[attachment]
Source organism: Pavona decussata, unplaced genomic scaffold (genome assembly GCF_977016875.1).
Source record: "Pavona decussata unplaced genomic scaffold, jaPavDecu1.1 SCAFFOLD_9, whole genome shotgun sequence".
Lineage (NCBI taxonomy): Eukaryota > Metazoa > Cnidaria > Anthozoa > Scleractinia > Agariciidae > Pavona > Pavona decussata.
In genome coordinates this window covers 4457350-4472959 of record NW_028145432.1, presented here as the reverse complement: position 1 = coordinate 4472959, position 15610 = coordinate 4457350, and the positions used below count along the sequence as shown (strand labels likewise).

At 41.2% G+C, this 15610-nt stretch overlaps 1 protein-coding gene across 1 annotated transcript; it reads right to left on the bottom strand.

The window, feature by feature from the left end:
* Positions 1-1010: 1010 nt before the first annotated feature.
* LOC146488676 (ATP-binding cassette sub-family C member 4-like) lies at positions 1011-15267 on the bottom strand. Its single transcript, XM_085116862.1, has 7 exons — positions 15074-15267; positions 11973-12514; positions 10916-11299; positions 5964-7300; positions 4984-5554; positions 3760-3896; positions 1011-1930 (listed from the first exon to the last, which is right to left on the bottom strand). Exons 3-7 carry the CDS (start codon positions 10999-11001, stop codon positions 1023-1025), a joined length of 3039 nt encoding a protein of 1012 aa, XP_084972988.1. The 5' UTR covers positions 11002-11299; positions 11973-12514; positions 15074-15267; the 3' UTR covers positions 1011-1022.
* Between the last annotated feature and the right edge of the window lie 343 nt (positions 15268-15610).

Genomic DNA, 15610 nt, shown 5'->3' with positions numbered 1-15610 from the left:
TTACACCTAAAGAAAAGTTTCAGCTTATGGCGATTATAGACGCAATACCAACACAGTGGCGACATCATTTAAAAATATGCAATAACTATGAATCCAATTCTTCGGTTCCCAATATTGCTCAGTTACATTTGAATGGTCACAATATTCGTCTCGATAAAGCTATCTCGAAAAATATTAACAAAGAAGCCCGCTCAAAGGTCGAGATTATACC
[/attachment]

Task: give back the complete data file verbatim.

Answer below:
Source organism: Pavona decussata, unplaced genomic scaffold (genome assembly GCF_977016875.1).
Source record: "Pavona decussata unplaced genomic scaffold, jaPavDecu1.1 SCAFFOLD_9, whole genome shotgun sequence".
Lineage (NCBI taxonomy): Eukaryota > Metazoa > Cnidaria > Anthozoa > Scleractinia > Agariciidae > Pavona > Pavona decussata.
In genome coordinates this window covers 4457350-4472959 of record NW_028145432.1, presented here as the reverse complement: position 1 = coordinate 4472959, position 15610 = coordinate 4457350, and the positions used below count along the sequence as shown (strand labels likewise).

At 41.2% G+C, this 15610-nt stretch overlaps 1 protein-coding gene across 1 annotated transcript; it reads right to left on the bottom strand.

The window, feature by feature from the left end:
* Positions 1-1010: 1010 nt before the first annotated feature.
* LOC146488676 (ATP-binding cassette sub-family C member 4-like) lies at positions 1011-15267 on the bottom strand. Its single transcript, XM_085116862.1, has 7 exons — positions 15074-15267; positions 11973-12514; positions 10916-11299; positions 5964-7300; positions 4984-5554; positions 3760-3896; positions 1011-1930 (listed from the first exon to the last, which is right to left on the bottom strand). Exons 3-7 carry the CDS (start codon positions 10999-11001, stop codon positions 1023-1025), a joined length of 3039 nt encoding a protein of 1012 aa, XP_084972988.1. The 5' UTR covers positions 11002-11299; positions 11973-12514; positions 15074-15267; the 3' UTR covers positions 1011-1022.
* Between the last annotated feature and the right edge of the window lie 343 nt (positions 15268-15610).

Genomic DNA, 15610 nt, shown 5'->3' with positions numbered 1-15610 from the left:
TTACACCTAAAGAAAAGTTTCAGCTTATGGCGATTATAGACGCAATACCAACACAGTGGCGACATCATTTAAAAATATGCAATAACTATGAATCCAATTCTTCGGTTCCCAATATTGCTCAGTTACATTTGAATGGTCACAATATTCGTCTCGATAAAGCTATCTCGAAAAATATTAACAAAGAAGCCCGCTCAAAGGTCGAGATTATACC